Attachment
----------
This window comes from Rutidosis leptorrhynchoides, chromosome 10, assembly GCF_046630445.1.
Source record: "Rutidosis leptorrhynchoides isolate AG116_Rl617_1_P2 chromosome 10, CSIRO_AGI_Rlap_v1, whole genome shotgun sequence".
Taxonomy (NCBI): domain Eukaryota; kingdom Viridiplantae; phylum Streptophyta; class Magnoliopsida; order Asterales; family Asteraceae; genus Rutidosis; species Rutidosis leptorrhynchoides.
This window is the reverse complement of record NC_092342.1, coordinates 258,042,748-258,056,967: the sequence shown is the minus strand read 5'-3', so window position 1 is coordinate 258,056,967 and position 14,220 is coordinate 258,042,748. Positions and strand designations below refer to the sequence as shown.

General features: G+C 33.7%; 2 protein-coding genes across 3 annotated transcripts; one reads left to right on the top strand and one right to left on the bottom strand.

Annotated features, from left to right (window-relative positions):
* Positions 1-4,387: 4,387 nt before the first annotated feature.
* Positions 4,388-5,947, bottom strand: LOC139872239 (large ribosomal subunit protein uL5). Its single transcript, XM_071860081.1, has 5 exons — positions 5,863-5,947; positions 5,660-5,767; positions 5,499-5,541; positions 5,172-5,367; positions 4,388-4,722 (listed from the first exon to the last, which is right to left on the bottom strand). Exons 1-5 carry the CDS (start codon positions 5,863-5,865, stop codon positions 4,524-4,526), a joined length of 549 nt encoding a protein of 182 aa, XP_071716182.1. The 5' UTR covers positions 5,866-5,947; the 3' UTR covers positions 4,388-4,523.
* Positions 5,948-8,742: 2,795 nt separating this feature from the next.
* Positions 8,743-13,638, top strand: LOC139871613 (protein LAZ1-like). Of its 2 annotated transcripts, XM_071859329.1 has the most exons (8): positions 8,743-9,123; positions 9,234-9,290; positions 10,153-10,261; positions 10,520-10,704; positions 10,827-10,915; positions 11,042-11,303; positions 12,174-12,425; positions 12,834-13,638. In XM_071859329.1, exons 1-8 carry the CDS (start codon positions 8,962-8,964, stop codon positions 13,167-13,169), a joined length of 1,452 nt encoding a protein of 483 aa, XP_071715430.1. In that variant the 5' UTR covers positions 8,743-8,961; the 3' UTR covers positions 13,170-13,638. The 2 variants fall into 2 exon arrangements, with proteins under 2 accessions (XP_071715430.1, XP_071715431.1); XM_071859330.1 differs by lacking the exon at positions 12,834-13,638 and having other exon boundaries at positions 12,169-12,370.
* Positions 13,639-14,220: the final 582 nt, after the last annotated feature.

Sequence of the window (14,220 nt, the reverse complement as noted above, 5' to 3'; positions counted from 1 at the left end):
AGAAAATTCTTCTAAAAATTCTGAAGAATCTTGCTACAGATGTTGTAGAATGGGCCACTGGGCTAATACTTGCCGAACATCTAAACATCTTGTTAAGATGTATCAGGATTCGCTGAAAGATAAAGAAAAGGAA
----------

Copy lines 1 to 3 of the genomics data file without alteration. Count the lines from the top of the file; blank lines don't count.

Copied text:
This window comes from Rutidosis leptorrhynchoides, chromosome 10, assembly GCF_046630445.1.
Source record: "Rutidosis leptorrhynchoides isolate AG116_Rl617_1_P2 chromosome 10, CSIRO_AGI_Rlap_v1, whole genome shotgun sequence".
Taxonomy (NCBI): domain Eukaryota; kingdom Viridiplantae; phylum Streptophyta; class Magnoliopsida; order Asterales; family Asteraceae; genus Rutidosis; species Rutidosis leptorrhynchoides.